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John Selden Quotes

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    John Selden on:    

The happiness of married life depends upon making small sacrifices with readiness and cheerfulness.

    Topics: Marriage, Cheerfulness, Sacrifice

Pleasure is nothing else but the intermission of pain.

    Topics: Pain

He that will keep a monkey, should pay for the glasses he breaks.

    Topics: Philosophy, Animals

When men comfort themselves with philosophy, 'tis not because they have got two or three sentences, but because they have digested those sentences, and made them their own: philosophy is nothing but discretion.

    Topics: Philosophy, Discretion, Men

Prayer should be short, without giving God Almighty reasons why he should grant this, or that; he knows best what is good for us.

    Topics: Prayer

They that cry down moral honesty, cry down that which is a great part of my religion, my duty toward God, and my duty toward man. What care I to see a man run after a sermon, if he cozens and cheats as soon as he comes home. On the other side, morality must not be without religion; for if so, it may change, as I see convenience.

    Topics: Preaching, Hypocrisy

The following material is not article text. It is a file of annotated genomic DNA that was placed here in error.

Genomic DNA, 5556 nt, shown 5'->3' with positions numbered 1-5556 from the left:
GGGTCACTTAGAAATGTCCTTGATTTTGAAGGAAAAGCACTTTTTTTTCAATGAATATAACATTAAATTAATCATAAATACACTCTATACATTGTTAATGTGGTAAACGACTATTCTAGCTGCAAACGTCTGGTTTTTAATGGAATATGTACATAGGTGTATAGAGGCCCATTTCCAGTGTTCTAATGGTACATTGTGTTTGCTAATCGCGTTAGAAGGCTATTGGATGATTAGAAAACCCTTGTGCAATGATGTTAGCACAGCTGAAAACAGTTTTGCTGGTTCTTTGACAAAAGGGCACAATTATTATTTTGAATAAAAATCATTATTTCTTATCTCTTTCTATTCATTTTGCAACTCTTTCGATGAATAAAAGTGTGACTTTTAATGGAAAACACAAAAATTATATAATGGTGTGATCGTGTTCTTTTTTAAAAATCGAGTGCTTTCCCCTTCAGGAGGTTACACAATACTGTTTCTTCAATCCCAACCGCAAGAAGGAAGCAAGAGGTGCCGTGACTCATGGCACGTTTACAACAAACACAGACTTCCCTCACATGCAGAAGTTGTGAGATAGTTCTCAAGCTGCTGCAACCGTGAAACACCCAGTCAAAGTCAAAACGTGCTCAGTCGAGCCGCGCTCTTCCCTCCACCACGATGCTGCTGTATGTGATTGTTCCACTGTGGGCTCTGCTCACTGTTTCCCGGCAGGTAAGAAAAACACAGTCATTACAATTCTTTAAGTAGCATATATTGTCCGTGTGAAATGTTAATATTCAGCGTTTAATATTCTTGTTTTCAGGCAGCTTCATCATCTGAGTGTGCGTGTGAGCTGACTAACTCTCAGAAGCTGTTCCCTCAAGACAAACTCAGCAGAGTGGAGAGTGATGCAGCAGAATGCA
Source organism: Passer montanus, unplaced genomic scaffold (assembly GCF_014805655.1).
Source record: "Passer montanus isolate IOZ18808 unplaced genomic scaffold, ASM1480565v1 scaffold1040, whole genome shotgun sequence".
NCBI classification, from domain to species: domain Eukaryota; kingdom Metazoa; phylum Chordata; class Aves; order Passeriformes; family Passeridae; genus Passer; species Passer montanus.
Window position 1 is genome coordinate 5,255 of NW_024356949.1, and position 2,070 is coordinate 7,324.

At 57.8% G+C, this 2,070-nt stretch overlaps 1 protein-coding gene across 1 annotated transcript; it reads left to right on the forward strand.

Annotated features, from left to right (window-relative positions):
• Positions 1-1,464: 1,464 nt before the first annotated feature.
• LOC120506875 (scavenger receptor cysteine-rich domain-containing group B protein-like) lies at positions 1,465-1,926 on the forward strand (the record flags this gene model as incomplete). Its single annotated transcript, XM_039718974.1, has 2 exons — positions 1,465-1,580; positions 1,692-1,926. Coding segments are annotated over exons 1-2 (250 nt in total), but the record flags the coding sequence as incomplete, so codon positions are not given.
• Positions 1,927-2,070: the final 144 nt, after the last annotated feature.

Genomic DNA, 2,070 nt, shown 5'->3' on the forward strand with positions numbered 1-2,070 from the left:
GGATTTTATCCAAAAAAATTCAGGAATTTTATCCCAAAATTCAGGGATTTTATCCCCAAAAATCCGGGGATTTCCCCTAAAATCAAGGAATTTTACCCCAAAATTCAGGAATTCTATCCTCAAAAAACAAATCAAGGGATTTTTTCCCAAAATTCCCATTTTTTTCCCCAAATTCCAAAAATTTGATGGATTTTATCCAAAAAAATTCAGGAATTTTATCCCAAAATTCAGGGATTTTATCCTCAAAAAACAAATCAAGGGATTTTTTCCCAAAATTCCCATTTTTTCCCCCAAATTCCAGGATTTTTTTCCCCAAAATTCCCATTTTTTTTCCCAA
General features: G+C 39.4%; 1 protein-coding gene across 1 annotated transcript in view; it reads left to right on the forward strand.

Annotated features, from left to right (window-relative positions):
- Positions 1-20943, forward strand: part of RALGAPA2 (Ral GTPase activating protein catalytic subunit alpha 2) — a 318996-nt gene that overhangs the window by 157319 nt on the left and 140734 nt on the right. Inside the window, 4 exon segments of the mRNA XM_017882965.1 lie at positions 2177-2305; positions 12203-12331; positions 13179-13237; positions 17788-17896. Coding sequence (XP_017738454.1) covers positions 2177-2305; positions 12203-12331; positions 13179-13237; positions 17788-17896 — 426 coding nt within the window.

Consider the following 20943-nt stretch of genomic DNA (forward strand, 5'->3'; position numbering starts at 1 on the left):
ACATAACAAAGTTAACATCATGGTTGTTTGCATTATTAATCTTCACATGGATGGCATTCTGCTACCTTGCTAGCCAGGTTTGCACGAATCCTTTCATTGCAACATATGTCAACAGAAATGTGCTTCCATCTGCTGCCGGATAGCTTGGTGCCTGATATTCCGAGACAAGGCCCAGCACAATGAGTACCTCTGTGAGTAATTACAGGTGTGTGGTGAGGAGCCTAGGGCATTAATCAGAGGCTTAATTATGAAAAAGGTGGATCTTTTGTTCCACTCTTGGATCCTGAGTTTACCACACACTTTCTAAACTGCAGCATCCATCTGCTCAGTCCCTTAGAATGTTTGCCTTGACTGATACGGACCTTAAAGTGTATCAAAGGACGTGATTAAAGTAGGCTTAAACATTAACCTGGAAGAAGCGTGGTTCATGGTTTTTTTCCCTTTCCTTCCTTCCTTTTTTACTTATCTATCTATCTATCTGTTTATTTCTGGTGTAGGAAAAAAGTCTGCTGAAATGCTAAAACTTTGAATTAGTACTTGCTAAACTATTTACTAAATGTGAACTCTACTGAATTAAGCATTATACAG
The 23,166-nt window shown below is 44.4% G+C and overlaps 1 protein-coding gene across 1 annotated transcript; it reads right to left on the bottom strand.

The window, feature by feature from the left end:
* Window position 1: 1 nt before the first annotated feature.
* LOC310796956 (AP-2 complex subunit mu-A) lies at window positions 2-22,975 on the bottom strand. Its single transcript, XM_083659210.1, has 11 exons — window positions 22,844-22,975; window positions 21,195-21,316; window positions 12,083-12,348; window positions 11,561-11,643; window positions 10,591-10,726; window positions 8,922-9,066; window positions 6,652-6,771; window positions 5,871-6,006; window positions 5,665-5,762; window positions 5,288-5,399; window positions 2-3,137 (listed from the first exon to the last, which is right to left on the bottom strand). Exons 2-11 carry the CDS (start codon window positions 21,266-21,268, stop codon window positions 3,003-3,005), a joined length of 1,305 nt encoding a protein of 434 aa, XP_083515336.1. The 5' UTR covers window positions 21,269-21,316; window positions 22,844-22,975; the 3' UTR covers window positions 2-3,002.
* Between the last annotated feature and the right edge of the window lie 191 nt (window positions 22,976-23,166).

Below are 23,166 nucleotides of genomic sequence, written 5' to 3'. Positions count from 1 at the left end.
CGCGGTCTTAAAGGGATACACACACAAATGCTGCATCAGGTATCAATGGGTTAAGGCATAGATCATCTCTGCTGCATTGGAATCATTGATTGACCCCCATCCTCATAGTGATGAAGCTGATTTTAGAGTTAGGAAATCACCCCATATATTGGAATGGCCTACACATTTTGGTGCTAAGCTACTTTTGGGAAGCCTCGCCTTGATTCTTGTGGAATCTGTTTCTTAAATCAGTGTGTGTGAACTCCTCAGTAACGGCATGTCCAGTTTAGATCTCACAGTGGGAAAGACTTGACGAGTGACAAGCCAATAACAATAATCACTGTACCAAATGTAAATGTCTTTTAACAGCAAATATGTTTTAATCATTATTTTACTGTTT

Pride may be allowed to this or that degree, else a man cannot keep up dignity. In gluttony there must be eating, in drunkenness there must be drinking; 'tis not the eating, and 'tis not the drinking that must be blamed, but the excess. So in pride.

    Topics: Pride

Idolatry is in a man's own thought, not in the opinion of another.

    Topics: Reasoning, Idolatry

They that are against superstition oftentimes run into it of the wrong side. If I wear all colors but black, then I am superstitious in not wearing black.

    Topics: Reasoning

When a doubt is propounded, learn to distinguish, and show wherein a thing holds, and wherein it doth not hold. The not distinguishing where things should be distinguished, and the not confounding, where things should be confounded, is the cause of all the mistakes in the world.

    Topics: Reasoning, Doubt

First, in your sermons, use your logic, and then your rhetoric; Rhetoric without logic, is like a tree with leaves and blossoms, but no root; yet more are taken with rhetoric than logic, because they are caught with fine expressions when they understand not reason.

    Topics: Reasoning, Preaching

I have taken much pains to know everything that is esteemed worth knowing amongst men; but with all my reading, nothing now remains to comfort me at the close of this life but this passage of St. Paul: "It is a faithful saying, and worthy of all acceptation, that Jesus Christ came into the world to save sinners." To this I cleave, and herein do I find rest.

    Topics: Scripture, Salvation, Comfort

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